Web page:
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Seafish on Omega 3 Health Claims and Labels

by the Fish Site Editor
20 January 2009, at 12:00am

UK - Seafish has recently released its latest advice on how the European Nutrition and Health Claims Regulation will specifically affect the promotion of seafood as a unique source of Omega 3, and on the new rules relating to Omega 3 labelling.

The European Nutrition and Health Claims Regulation EC 1924/2006 (NHCR) came into force on 1 July 2007. It controls any nutrition, health and disease reduction claims made about a food.

“Whilst a lot has been written on this topic there is still some confusion for those companies wishing to use the Omega 3 health benefit claim for the first time. This is of course particularly important for the seafood industry,” said Fiona Wright, Seafish Legislation Department.


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"We are in a transition period. All claims must now be approved but that will take time."
Fiona Wright, Seafish Legislation Department

“We are in a transition period. All claims must now be approved but that will take time. So health claims made on products before 1 July 2007 such as ‘High in Omega 3’ or ‘Rich in Omega 3’, can continue to be used until 19 January 2010, assuming they comply with existing food law. The Commission is expected to publish its definitive list of approved health claims in 2010.”

With so many issues to consider the new Seafish guidance note answers some of the most frequently asked questions about which law applies to certain claims and products, and how the health benefits of fish can be communicated outside of the Regulation. The guide can be accessed on the Seafish website, here.

The first health claims submitted are undergoing consideration by the European Food Safety Authority (EFSA), after which the Commission will decide which claims to approve. These include 12 health claims relating to Omega 3, including the claim for heart health already approved by the UK Joint Health Claims Initiative (JHCI). Many of the Omega 3 claims use the ‘article 13’ route for claims based on established science.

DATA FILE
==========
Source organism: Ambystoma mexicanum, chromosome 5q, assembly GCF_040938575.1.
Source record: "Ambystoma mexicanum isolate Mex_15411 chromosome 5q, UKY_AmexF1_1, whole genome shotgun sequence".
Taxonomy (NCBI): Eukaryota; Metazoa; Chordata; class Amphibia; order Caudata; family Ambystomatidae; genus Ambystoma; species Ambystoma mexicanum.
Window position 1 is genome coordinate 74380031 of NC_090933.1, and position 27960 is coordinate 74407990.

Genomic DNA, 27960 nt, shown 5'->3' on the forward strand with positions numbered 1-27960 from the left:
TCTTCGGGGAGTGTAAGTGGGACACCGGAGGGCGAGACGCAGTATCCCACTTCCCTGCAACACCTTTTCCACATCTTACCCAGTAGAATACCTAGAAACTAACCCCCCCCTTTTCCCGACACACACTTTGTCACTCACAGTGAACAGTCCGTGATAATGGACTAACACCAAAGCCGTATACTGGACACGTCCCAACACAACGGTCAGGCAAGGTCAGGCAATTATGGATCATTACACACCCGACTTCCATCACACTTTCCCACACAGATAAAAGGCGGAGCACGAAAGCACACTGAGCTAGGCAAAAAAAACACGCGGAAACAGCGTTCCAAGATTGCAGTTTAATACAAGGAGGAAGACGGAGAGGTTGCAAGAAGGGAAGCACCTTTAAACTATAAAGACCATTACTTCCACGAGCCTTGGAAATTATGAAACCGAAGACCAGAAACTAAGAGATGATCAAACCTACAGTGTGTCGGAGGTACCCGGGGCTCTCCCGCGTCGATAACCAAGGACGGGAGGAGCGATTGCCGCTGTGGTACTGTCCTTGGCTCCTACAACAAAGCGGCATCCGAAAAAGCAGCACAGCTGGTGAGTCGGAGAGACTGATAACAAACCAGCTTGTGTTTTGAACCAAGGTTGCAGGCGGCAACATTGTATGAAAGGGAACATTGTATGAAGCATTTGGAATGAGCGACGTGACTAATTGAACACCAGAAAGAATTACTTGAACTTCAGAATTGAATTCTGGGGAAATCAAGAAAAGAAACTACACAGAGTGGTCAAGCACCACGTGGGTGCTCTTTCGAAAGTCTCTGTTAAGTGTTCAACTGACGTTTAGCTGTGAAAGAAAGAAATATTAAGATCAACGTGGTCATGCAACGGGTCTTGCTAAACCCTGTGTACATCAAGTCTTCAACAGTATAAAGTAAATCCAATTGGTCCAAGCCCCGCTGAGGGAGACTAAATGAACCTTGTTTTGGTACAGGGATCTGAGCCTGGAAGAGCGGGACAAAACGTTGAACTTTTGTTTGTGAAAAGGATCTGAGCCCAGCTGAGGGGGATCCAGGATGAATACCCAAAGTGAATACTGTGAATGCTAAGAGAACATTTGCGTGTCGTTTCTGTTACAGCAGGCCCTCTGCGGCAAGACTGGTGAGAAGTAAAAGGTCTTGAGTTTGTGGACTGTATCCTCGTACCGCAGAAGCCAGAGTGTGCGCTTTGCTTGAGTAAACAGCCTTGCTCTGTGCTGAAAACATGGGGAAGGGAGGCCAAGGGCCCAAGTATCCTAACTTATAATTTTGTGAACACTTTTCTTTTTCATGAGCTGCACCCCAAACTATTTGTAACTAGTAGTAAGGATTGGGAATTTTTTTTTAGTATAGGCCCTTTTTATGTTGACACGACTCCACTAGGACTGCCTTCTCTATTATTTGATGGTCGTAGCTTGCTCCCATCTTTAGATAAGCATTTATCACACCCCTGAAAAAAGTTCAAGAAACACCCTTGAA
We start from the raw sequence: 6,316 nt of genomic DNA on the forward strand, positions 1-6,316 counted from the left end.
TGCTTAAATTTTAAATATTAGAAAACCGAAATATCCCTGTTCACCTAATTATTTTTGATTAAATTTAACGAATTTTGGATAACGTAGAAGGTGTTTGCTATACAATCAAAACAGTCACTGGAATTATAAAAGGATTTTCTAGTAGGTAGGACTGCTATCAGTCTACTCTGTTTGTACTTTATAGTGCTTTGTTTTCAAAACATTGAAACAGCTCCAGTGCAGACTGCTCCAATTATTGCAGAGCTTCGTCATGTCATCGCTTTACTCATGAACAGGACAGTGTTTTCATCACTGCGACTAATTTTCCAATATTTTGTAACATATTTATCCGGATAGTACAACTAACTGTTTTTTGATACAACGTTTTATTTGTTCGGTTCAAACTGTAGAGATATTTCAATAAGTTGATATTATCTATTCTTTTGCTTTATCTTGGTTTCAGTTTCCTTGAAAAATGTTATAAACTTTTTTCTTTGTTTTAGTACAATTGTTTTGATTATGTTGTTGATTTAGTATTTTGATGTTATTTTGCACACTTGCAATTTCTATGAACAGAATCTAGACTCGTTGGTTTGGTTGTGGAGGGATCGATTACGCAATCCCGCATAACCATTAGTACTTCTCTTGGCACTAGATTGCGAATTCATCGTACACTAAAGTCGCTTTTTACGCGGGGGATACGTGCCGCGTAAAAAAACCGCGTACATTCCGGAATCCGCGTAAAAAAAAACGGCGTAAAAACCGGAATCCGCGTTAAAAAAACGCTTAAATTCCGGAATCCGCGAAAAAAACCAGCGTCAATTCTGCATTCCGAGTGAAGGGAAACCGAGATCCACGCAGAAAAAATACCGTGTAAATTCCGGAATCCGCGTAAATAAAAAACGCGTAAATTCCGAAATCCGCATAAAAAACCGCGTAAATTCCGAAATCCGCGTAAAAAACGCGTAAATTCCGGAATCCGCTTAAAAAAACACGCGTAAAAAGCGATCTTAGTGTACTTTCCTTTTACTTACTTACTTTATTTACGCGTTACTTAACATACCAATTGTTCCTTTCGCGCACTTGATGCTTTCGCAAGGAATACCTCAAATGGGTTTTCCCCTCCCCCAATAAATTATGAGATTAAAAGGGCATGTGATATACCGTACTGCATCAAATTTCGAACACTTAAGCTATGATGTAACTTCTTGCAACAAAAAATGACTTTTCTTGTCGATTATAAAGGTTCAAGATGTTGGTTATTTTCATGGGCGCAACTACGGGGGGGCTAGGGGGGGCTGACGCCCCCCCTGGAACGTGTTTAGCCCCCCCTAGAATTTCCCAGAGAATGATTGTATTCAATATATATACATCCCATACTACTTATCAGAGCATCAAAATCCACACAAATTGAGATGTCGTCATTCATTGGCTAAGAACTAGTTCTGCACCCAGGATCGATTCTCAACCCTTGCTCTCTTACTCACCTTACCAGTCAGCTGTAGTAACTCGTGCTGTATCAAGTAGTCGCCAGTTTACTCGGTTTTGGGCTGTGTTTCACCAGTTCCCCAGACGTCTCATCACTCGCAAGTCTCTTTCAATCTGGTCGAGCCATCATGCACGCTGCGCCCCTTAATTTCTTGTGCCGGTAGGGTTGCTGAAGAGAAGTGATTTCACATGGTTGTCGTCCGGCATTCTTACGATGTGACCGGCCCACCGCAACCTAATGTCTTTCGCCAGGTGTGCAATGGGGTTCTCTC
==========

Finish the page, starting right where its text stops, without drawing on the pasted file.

“It is also worth noting that is it possible to make claims which fall outside the scope of the new Regulation. Government messages are not included, therefore the ‘2 a week’ message to encourage the consumption of two portions of fish a week one of which should be oily, can be legitimately used on products without complying with the NHCR.

“Equally the nutritional panel on packaged seafood products also falls outside the scope of the Regulation. The beneficial long chain Omega 3 polyunsaturated fatty acids can be listed here. Under new nutrient profiles fish is defined as a product containing more than 50% seafood. This can contain 500mg sodium and 10g saturated fat per 100g. General nutritional data indicates that this should mean that most seafood products will meet the criteria and will be able to make use of the health and nutrition claims for Omega-3,” said Fiona.

The Seafish Legislation team advises the industry on its current legal requirements and engages with government on any proposed changes to legislation affecting the seafood industry.

the Fish Site Editor